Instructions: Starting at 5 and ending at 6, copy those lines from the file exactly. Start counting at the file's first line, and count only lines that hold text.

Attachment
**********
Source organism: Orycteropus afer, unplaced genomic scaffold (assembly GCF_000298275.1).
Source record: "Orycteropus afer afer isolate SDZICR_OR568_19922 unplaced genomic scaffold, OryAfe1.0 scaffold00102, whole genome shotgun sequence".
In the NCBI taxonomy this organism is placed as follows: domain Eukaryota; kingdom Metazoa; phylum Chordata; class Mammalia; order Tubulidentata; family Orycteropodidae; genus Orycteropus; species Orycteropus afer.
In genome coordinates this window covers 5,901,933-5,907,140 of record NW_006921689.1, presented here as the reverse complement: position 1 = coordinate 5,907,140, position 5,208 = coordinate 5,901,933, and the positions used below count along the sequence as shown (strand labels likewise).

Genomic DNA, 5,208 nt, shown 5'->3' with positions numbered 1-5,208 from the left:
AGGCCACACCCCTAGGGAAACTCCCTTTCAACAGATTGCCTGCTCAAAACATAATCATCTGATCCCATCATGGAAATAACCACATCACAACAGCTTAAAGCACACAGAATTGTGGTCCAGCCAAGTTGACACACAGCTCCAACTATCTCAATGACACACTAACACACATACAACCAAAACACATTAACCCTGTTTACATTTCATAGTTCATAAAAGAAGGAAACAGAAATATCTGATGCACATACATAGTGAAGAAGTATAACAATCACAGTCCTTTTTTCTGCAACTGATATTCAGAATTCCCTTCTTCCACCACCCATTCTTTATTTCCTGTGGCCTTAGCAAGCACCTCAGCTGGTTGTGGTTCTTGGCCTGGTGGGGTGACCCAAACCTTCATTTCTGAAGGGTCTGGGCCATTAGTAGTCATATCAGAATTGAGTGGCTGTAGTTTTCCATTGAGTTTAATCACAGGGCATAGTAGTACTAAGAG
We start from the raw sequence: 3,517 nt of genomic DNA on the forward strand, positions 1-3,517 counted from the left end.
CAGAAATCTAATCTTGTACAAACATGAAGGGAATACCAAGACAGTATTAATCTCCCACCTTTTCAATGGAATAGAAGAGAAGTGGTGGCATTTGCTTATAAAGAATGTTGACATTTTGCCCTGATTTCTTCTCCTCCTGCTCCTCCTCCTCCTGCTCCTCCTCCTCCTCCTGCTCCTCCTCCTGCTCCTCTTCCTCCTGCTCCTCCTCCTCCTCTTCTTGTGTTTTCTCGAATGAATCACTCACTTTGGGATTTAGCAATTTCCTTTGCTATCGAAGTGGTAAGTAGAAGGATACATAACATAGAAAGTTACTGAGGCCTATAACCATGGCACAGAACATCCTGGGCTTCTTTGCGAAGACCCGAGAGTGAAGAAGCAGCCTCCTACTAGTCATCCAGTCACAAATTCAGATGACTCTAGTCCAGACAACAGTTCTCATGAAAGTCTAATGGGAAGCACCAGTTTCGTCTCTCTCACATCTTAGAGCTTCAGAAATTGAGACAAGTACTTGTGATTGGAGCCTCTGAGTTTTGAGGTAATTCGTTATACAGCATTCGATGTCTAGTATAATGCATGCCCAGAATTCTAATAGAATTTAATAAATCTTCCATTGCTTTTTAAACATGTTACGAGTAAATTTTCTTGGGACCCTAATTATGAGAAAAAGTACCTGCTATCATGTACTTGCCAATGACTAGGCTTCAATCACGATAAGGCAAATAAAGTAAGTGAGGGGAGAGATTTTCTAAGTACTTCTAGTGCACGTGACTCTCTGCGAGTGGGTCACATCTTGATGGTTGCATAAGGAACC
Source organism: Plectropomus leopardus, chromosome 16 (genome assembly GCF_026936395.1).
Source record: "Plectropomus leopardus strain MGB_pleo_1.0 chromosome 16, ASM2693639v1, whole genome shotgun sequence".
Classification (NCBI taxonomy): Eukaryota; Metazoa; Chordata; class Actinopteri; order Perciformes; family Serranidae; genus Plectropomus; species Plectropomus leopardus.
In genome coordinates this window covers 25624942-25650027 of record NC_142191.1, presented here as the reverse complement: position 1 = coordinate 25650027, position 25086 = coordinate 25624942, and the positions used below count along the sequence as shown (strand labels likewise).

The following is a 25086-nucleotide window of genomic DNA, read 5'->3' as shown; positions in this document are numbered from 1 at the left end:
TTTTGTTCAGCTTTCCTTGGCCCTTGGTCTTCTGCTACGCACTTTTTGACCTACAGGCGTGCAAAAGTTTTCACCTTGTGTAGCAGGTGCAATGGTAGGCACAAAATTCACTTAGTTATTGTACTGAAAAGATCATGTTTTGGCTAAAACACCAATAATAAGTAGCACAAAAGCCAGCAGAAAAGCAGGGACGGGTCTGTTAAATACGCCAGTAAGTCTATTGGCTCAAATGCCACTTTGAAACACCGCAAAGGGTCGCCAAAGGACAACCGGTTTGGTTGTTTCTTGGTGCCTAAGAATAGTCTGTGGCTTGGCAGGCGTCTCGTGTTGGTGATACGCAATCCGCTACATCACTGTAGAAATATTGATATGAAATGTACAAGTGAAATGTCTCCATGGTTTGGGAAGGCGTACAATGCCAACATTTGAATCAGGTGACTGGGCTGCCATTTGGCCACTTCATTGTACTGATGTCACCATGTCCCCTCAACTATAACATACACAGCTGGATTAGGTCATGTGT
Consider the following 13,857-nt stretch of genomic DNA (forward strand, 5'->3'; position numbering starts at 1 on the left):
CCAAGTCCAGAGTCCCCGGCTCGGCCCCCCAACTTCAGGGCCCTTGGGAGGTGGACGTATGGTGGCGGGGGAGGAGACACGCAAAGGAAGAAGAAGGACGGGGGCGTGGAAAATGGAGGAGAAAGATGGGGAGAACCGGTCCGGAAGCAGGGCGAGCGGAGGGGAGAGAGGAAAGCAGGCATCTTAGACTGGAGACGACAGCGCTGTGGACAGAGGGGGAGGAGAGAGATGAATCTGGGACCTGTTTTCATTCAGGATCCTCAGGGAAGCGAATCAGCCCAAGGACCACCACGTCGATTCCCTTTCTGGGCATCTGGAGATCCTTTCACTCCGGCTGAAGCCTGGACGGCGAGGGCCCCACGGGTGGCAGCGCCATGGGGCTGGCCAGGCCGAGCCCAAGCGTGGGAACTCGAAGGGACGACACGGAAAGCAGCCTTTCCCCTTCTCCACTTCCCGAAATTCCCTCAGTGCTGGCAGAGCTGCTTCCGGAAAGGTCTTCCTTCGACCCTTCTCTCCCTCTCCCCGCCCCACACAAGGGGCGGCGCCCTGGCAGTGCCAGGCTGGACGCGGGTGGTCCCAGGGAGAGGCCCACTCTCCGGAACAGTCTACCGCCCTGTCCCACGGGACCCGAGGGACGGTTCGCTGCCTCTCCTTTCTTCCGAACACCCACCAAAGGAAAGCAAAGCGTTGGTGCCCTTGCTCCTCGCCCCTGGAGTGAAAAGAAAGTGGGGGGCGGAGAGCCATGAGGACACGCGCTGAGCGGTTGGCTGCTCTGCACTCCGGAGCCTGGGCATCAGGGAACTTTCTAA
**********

Genomic DNA, 5,208 nt, shown 5'->3' with positions numbered 1-5,208 from the left:
AGGCCACACCCCTAGGGAAACTCCCTTTCAACAGATTGCCTGCTCAAAACATAATCATCTGATCCCATCATGGAAATAACCACATCACAACAGCTTAAAGCACACAGAATTGTGGTCCAGCCAAGTTGACACACAGCTCCAACTATCTCAATGACACACTAACACACATACAACCAAAACACATTAACCCTGTTTACATTTCATAGTTCATAAAAGAAGGAAACAGAAATATCTGATGCACATACATAGTGAAGAAGTATAACAATCACAGTCCTTTTTTCTGCAACTGATATTCAGAATTCCCTTCTTCCACCACCCATTCTTTATTTCCTGTGGCCTTAGCAAGCACCTCAGCTGGTTGTGGTTCTTGGCCTGGTGGGGTGACCCAAACCTTCATTTCTGAAGGGTCTGGGCCATTAGTAGTCATATCAGAATTGAGTGGCTGTAGTTTTCCATTGAGTTTAATCACAGGGCATAGTAGTACTAAGAG